Then, last year, Jonathan had what the psychiatrist said was a mental breakdown. He became suicidal and actually tried to suffocate himself with a pillow. He developed bipolar symptoms. My child was unrecognizable as my child. It was the most painful, horrible, terrible thing for him to go through. It was so scary for me and my husband, and very hard and confusing for our other kids. Three doctors wanted to hospitalize him in a mental hospital. We refused because we would not be allowed to stay with him at a facility, and he was absolutely terrified of this idea (plus I could not bear to leave him with total strangers). We dedicated ourselves to a 24/7 suicidal watch for months and still to this day I feel that I am on this watch, even though he isn't suicidal. Jonathan has besides his pediatrician, a psychiatrist, a psychologist who specializes in Asperger's, three therapists that do pragmatic speech and occupational therapy, and a tutor for school. He was taken out of school (5th grade) from October last year to last of April. He returned to school, and to our surprise and everlasting gratefulness, a handful of classmates that embraced him and have become protective of Jonathan. He takes daily medication and is in a lot of therapy. He stills struggles with depression.

We were excited about the sixth grade for Jonathan. Finally, he had friends! Protective ones at that, who stopped others from bullying him. He had friends! I still love saying that. Finally, he was going to have a good year in elementary school, after 6 years of suffering (K-5).

But, no this is not happening!! Why? He does get picked on by kids, but his friends step in and stop it so Jonathan has been able to handle it. He is being bullied by a teacher and this he cannot handle. I am still shocked a teacher would do this!!!! He is afraid of this teacher. My son is not afraid of anyone. He loves all people! Even people who he should not love, like the bullies. He is very affectionate if he is the one initiating the affection. He is always hugging everyone in these long bear hugs, even total strangers he just met. He has no fear of strangers, of anyone. For him to say he is afraid of a teacher, clangs the alarm bells in my head! I have documented incidents. The thing about it is, most of it is he said, she said and is verbal and is intimidation. We went to the teacher about it. Then, the principal about it. Nothing is being done. Jonathan sees his Asperger psychologist every other week for therapy, and now she says ties must be cut with this teacher because of the severe mental anguish being caused.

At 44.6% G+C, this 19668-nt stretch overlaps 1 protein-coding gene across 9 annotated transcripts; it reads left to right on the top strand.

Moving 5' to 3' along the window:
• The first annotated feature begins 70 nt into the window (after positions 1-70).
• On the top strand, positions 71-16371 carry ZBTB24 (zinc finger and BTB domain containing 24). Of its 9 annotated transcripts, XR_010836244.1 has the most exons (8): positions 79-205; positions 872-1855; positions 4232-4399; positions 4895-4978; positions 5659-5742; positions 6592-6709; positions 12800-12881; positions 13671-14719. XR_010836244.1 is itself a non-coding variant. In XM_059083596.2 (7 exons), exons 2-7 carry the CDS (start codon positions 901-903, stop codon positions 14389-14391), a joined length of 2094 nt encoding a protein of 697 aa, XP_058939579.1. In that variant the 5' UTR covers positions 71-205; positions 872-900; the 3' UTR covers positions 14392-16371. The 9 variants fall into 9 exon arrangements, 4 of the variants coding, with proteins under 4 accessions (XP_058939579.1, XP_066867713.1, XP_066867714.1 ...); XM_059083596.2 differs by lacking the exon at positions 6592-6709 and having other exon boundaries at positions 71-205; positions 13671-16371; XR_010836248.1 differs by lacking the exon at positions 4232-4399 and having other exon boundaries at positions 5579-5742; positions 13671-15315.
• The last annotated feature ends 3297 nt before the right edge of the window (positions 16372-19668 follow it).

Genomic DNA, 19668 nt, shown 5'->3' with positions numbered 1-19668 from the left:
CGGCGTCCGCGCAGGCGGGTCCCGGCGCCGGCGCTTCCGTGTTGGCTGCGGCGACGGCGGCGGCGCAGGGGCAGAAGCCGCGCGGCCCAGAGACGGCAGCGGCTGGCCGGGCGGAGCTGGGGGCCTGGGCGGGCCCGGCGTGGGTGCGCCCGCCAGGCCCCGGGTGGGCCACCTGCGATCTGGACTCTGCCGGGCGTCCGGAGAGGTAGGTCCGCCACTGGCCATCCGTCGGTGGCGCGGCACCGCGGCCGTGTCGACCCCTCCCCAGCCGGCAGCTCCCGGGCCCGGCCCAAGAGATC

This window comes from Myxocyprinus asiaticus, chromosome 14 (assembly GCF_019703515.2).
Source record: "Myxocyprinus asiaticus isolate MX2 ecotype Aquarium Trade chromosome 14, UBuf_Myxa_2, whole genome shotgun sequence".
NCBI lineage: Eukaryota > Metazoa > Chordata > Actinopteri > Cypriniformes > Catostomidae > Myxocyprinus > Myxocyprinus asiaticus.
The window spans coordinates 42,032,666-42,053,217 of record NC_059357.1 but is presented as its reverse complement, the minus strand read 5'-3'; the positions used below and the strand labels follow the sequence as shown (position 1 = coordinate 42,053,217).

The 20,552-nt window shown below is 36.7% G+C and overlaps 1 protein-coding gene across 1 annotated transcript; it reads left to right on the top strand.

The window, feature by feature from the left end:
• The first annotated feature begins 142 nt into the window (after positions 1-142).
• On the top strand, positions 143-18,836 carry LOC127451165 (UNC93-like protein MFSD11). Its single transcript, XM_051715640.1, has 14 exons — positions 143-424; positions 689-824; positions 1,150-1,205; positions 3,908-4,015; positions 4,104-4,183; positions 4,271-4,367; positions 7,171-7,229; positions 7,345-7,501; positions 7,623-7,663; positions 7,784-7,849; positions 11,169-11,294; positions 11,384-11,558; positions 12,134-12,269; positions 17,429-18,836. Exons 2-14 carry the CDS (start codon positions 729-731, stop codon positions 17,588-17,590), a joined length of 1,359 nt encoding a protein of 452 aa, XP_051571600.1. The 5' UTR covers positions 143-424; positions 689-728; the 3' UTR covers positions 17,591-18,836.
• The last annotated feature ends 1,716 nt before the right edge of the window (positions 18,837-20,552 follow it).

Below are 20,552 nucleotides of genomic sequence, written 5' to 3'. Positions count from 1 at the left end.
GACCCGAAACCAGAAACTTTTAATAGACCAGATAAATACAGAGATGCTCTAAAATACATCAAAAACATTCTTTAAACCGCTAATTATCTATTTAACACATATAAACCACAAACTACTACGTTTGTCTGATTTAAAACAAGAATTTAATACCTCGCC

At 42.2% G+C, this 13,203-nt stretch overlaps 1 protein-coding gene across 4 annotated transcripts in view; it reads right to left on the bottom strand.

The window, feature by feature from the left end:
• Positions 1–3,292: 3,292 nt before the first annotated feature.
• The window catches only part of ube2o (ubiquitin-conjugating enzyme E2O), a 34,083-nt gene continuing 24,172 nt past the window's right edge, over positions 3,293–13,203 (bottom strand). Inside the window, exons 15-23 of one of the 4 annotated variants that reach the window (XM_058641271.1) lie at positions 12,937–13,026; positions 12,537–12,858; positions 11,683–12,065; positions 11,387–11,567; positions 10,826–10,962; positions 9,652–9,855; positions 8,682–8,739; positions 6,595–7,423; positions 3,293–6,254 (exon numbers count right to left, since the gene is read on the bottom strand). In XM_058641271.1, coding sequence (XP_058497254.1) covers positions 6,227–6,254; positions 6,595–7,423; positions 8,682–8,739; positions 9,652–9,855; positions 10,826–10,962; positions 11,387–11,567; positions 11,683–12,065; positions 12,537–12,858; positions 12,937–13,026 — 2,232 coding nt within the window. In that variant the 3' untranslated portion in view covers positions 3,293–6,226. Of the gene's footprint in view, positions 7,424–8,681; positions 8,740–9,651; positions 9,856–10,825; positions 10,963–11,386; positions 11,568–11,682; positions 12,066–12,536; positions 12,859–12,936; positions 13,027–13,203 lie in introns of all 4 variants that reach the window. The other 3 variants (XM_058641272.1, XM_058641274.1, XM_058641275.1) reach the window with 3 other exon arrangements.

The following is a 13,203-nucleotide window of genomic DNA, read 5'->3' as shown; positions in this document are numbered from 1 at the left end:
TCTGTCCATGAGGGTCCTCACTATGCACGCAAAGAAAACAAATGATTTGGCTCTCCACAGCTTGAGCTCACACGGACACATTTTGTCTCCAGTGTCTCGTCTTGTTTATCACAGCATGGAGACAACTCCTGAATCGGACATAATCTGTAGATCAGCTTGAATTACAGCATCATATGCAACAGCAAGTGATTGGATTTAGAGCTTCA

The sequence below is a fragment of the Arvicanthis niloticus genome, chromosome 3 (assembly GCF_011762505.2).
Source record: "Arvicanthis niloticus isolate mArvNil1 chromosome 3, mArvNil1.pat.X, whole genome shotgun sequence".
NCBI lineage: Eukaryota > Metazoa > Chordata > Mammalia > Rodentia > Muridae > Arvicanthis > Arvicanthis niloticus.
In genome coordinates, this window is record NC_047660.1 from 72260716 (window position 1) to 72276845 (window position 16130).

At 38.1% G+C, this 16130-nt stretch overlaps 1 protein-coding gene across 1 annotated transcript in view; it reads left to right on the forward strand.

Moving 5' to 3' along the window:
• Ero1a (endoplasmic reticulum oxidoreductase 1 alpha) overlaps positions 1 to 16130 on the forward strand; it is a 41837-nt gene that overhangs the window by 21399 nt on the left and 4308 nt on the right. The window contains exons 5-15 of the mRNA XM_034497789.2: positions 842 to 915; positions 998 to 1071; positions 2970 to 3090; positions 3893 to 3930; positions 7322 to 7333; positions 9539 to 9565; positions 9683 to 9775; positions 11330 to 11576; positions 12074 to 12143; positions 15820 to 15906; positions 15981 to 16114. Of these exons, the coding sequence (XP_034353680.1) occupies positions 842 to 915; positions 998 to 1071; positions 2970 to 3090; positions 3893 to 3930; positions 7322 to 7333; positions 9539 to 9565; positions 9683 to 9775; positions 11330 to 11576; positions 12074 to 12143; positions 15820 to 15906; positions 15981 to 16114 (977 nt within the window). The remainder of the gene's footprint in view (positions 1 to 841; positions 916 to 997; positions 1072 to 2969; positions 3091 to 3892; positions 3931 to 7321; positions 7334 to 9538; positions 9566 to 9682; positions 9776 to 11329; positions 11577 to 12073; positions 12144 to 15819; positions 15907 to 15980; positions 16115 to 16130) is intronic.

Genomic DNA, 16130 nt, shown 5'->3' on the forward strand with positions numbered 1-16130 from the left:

The principal says Jonathan can either change schools or he can go back into homebound schooling. The doctors say Jonathan needs to be around his peers for the socialization and needs to be in school (i would homeschool in a minute if I thought this was in his best interests). I refuse to change his schools when he finally has protective friends. I will not put him through the bullying he endured all over again at a new school. The principal said he is no longer welcome at the school until this is resolved. Now bear in mind, Jonathan is an honor roll student and not a discipline problem (per letter written by his homeroom teacher to one of Jonathan's doctors). The matter is not settled. My son is out of school as of the moment. We are going over the principal's head. If that doesn't work, Jonathan's amazing doctor is going to bring in an advocate to help us and start some legal proceedings.

What do you think about all of this? Do you have any advice? My biggest regret is that we did not know enough at the beginning and we did not change Jonathan's first school immediately!

Jonathan's diagnosises are: Asperger's, Bipolar, OCD, Post Traumatic Stress Disorder due to the severe bullying he has already endured in the schools, and ADHD.